What Are Healthy Sleep Habits For Children?
If you’ve been hanging around here for a while, you have likely heard us talk about healthy sleep habits for children. While we talk a lot about it, I think it makes sense that we dive into what is considered healthy sleep habits for babies, toddler and big kids. Plus, what we can do to help promote these habits with our little ones.
Strategies To Develop Healthy Sleep Habits
Healthy Sleep Habit #1: Follow Your Child’s Cues
Most little ones have tells that they are tired and are ready for sleep. As parents, we have to identify what our child’s cues are so we can be responsive in putting them down for sleep at the right time. If we miss their cues, we run the risk of our child becoming overtired.
Some babies and toddlers are great actors/actresses and cues are harder to read, but if we pay close enough attention, we will usually see one or more of the following cues:
- rubbing eyes
- pulling on ears
- turning head side to side, like “no”
- spacing out
- slowing down
- stopping play
Catching these cues is important because when children become overtired, the body goes into a state of fight or flight. When this happens, stimulating hormones, like cortisol and adrenaline are released. As you may have seen, when our little ones go down overtired, our babies and toddler can have:
- More difficulty settling to sleep
- Restless sleep
- Frequent night wakings
- Shorter naps
- Earlier morning wake ups
Healthy Sleep Habit #2: Consistent Soothing Routine
Everyone preaches for a consistent soothing routine and with good reason! Children really love consistency and a soothing bedtime routine is a powerful cue for your little one that sleepy time is coming.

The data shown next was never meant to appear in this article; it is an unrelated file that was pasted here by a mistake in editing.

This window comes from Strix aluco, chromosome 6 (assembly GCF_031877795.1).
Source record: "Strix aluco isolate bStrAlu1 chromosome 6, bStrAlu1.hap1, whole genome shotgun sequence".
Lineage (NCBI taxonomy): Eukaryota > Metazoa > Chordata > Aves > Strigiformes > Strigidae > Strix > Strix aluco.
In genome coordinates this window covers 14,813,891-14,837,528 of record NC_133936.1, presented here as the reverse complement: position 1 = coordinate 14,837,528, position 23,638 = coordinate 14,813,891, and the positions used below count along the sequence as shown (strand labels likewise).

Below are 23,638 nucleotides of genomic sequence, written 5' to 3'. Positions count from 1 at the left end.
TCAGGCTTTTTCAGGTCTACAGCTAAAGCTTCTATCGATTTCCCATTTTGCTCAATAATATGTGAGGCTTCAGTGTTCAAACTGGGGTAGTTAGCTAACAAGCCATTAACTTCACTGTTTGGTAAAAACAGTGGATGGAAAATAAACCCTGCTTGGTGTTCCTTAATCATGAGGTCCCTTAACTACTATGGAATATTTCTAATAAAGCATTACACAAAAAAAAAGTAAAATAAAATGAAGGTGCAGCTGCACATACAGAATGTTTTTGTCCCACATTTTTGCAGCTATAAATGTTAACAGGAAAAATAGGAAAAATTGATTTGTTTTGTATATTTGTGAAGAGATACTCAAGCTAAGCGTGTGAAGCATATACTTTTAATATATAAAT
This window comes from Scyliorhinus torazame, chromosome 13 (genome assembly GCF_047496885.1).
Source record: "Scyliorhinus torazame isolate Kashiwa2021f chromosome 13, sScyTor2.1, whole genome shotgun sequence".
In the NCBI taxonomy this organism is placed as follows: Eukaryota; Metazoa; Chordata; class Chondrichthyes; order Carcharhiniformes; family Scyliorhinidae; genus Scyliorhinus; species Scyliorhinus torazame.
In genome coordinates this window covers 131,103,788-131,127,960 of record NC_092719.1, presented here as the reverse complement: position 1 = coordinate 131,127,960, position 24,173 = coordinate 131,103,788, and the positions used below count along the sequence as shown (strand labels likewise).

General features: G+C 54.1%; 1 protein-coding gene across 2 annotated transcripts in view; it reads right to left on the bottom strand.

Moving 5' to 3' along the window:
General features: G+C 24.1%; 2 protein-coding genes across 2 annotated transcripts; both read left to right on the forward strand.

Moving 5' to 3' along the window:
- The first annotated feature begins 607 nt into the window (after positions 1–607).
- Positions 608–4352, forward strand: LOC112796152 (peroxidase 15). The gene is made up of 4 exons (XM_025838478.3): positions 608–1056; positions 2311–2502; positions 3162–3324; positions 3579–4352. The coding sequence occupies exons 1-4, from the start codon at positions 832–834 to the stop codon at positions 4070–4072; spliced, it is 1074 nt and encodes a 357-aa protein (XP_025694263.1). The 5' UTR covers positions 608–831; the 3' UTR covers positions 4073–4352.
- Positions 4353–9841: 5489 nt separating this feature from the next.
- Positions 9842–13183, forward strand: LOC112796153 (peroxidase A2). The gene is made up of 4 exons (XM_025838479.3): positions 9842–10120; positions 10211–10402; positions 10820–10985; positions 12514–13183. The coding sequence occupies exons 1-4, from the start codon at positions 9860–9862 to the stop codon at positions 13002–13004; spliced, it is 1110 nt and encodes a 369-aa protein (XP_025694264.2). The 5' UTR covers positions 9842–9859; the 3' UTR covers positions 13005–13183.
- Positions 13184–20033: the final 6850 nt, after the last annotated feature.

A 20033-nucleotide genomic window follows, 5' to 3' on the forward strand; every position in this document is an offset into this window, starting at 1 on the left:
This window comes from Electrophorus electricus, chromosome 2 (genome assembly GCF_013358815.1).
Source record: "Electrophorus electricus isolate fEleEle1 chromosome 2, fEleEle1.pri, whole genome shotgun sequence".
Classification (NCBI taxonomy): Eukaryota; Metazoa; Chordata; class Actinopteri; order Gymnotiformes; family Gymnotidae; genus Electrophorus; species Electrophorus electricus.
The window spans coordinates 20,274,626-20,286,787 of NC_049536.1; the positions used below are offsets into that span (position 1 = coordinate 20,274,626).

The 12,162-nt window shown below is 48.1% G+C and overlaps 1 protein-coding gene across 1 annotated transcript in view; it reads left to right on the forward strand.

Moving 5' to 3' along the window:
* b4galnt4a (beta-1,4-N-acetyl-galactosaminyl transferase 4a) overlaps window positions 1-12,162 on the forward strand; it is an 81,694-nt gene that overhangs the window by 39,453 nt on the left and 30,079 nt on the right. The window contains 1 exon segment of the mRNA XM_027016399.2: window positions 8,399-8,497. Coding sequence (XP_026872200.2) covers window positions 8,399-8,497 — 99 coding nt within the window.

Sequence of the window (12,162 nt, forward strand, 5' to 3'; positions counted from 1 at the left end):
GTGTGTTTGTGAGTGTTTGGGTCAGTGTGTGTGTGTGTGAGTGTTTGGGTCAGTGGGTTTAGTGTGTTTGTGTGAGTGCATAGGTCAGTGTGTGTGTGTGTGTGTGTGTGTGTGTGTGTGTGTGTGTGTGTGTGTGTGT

The goal is to do a consistent set of activities that relax your little one and give you a chance to connect before saying good night. An ideal bedtime routine can look like:
The 4 Bs of The Bedtime Routine
- Breast or Bottle Feeding
- Books, songs and cuddling
- Bed – down, tired but awake
Healthy Sleep Habit #3: Consistent Sleep Environment
Your child will sleep best if they have a consistent sleep environment, like a crib or bassinet. Going into a consistent sleep space is a powerful cue for your little one that it is time to sleep.
Ensure that the sleep space is cool, dark and you are playing white noise continuously for the entire sleep period. You can see all of our favorite products to create the ideal sleep environment here. (affiliate link)
Healthy Sleep Habit #4: Ability to Self-Settle
For most children, if they don’t know how to put themselves to sleep and rely on their parents to do this for them, it will severely impact their ability to have healthy sleep habits.
Here’s the thing…
Whatever conditions children fall asleep with are the same conditions that they expect when they wake up. And we all wake up. No one sleeps through the night. To learn more about this, check out this article.